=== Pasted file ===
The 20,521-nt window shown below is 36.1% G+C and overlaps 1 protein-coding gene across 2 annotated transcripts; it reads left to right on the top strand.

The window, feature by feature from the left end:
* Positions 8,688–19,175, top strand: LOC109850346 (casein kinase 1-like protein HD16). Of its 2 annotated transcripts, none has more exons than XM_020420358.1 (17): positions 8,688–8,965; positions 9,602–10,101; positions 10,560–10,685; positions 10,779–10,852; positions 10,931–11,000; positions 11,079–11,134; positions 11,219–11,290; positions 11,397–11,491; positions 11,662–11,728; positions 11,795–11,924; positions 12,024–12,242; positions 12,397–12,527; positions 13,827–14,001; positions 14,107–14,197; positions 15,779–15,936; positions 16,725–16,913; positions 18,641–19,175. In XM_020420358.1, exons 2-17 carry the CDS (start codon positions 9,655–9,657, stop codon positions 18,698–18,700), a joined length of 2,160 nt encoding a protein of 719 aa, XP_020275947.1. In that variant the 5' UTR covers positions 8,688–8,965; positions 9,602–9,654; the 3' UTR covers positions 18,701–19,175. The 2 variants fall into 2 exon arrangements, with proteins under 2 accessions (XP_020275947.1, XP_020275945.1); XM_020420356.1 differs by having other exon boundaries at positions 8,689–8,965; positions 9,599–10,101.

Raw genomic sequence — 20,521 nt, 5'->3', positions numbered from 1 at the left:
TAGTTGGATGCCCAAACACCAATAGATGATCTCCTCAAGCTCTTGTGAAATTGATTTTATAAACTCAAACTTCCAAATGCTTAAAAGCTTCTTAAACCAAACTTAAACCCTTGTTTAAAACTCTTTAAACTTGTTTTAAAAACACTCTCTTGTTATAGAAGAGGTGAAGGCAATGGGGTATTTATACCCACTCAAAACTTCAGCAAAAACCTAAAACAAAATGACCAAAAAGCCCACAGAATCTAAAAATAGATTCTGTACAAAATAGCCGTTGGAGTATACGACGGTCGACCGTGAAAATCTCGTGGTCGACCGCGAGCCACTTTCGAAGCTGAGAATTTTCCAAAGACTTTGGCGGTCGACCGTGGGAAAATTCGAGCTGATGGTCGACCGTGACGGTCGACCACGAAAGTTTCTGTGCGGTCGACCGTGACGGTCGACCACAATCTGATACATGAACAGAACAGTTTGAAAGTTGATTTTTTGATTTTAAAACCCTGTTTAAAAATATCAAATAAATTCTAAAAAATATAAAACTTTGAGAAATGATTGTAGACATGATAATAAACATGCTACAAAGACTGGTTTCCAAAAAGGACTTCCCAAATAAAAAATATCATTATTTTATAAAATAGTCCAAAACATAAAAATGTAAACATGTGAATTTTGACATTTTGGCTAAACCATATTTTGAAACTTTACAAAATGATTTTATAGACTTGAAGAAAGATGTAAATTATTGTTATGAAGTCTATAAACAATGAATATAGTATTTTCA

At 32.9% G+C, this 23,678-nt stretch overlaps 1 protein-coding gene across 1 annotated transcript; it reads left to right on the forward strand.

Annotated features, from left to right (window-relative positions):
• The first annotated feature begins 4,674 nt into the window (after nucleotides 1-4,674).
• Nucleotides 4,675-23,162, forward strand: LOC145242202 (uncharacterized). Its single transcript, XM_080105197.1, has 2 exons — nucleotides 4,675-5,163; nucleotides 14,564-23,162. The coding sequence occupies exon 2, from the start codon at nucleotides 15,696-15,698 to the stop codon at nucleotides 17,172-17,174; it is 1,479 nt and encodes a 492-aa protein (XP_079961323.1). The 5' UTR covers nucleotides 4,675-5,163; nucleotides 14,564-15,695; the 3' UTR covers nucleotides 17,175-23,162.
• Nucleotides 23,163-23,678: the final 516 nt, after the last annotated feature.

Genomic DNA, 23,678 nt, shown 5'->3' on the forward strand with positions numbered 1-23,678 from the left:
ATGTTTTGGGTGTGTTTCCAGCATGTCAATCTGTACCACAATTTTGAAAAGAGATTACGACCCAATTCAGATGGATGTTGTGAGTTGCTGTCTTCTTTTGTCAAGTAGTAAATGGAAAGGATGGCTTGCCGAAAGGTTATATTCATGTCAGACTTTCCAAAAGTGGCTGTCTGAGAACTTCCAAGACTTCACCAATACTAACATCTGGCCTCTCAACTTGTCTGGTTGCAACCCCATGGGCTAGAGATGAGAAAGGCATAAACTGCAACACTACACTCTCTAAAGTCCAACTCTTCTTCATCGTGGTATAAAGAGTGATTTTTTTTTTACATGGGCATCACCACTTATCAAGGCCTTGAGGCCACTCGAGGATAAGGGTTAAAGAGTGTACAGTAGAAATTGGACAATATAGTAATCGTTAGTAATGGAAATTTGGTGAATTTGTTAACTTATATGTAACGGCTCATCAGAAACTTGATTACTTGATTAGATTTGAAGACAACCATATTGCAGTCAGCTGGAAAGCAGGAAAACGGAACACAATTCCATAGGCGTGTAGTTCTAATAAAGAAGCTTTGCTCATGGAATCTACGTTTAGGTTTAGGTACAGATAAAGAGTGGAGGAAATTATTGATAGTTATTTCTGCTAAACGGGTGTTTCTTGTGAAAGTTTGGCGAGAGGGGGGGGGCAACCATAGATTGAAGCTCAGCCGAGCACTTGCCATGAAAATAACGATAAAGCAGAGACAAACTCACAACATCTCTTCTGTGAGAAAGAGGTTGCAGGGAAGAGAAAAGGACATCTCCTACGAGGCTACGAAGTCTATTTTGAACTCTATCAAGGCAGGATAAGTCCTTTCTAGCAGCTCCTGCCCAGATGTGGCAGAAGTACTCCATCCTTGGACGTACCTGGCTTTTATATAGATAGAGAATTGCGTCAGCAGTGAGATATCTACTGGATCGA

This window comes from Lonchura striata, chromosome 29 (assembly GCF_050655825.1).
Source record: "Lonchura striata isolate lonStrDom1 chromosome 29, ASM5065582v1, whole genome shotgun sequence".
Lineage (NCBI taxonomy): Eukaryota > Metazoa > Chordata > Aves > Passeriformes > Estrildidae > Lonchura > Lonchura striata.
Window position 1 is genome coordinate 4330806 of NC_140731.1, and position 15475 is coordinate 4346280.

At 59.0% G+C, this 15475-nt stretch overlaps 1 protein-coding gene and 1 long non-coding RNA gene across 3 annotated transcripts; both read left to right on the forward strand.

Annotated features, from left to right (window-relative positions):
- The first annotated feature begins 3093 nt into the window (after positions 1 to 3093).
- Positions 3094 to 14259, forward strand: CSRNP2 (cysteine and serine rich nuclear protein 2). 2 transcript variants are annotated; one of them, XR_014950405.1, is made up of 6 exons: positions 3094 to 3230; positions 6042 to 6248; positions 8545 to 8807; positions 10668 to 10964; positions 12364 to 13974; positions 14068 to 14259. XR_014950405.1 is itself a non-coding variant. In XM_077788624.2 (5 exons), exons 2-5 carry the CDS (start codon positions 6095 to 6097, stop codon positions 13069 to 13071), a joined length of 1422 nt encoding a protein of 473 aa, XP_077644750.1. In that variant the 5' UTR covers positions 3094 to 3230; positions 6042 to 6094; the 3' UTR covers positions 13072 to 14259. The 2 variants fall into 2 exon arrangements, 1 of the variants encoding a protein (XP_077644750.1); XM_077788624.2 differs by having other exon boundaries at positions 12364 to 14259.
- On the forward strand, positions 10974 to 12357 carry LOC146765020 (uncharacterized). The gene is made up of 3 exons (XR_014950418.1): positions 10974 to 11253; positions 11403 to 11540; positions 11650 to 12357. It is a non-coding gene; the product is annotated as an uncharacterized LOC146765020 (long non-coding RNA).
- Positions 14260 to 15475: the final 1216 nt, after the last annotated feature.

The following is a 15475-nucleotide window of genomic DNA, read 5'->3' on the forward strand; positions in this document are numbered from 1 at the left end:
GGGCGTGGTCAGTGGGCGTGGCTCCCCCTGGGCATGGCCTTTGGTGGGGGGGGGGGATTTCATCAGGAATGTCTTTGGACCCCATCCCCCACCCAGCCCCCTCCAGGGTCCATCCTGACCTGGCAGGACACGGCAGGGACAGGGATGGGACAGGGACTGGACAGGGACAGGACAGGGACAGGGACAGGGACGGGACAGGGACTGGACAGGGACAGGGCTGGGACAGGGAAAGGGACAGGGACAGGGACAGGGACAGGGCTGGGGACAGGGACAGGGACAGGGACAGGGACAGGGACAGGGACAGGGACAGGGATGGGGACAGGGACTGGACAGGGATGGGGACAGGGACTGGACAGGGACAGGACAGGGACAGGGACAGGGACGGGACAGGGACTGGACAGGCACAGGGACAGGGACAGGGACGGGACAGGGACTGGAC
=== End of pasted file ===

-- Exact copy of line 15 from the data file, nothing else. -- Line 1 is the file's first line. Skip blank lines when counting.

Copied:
Lineage (NCBI taxonomy): Eukaryota > Metazoa > Chordata > Aves > Passeriformes > Estrildidae > Lonchura > Lonchura striata.